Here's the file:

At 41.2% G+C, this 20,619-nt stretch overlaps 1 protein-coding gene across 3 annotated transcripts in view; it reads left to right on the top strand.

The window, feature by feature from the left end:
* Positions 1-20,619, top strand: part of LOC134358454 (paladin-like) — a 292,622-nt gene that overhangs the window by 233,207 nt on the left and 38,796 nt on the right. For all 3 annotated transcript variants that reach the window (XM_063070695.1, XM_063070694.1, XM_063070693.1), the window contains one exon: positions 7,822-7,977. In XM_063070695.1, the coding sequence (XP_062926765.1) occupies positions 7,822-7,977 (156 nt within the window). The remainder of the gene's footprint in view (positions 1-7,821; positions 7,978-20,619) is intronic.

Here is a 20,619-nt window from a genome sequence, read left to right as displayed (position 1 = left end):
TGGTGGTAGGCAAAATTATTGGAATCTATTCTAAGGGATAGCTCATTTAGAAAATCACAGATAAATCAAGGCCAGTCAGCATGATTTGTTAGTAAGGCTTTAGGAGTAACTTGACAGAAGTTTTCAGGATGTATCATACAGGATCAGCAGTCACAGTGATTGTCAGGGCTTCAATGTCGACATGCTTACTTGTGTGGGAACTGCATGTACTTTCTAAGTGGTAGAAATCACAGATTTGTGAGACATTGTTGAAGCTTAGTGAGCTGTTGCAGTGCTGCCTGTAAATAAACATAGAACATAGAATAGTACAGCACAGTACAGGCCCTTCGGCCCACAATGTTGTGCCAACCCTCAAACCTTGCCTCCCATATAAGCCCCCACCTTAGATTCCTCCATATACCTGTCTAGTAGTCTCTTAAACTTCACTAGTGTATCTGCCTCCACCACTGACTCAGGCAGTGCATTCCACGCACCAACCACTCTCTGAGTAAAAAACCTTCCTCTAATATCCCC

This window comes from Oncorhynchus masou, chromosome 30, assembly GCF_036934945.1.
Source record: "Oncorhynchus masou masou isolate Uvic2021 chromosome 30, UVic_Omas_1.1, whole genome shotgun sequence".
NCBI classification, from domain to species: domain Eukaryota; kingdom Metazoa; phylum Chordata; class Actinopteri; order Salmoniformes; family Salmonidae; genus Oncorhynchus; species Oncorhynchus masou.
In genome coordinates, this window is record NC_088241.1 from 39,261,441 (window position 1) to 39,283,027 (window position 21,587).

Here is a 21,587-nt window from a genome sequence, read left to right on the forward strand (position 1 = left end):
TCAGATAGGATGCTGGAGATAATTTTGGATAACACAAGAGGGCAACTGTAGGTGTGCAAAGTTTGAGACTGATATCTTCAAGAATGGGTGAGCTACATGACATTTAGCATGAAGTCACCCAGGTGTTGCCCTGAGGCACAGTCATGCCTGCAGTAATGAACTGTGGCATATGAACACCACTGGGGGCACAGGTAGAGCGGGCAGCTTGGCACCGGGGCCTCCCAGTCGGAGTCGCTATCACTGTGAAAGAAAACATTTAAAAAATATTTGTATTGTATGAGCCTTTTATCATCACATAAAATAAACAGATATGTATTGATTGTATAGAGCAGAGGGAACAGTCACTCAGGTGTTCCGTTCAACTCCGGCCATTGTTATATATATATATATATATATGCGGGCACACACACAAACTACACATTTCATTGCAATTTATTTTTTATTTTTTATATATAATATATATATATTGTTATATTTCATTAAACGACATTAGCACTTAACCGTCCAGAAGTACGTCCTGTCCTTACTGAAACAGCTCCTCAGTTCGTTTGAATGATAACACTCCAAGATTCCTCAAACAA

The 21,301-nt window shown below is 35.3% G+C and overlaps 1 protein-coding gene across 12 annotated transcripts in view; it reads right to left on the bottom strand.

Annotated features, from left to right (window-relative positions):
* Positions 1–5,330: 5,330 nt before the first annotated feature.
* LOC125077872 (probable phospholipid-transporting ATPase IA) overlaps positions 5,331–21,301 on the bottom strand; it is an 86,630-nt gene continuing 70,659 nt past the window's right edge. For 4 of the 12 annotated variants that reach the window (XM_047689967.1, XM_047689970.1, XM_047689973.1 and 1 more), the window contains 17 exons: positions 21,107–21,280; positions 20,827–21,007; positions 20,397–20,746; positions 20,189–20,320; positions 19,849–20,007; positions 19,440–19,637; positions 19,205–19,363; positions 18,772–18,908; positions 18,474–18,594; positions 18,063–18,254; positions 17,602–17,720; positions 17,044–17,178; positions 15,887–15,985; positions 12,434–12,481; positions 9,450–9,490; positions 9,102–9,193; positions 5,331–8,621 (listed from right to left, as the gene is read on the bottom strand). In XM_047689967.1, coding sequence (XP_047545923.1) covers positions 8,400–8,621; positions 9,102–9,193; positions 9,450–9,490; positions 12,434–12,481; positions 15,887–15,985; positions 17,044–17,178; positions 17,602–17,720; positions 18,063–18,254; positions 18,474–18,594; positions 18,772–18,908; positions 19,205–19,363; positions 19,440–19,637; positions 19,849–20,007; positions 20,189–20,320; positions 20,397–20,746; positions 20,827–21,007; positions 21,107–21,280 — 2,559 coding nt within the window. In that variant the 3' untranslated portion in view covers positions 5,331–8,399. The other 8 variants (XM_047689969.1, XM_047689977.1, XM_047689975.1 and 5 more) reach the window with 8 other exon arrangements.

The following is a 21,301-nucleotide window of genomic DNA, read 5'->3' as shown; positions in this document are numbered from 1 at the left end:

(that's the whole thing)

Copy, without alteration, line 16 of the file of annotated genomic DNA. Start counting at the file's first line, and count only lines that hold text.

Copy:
The following is a 21,301-nucleotide window of genomic DNA, read 5'->3' as shown; positions in this document are numbered from 1 at the left end: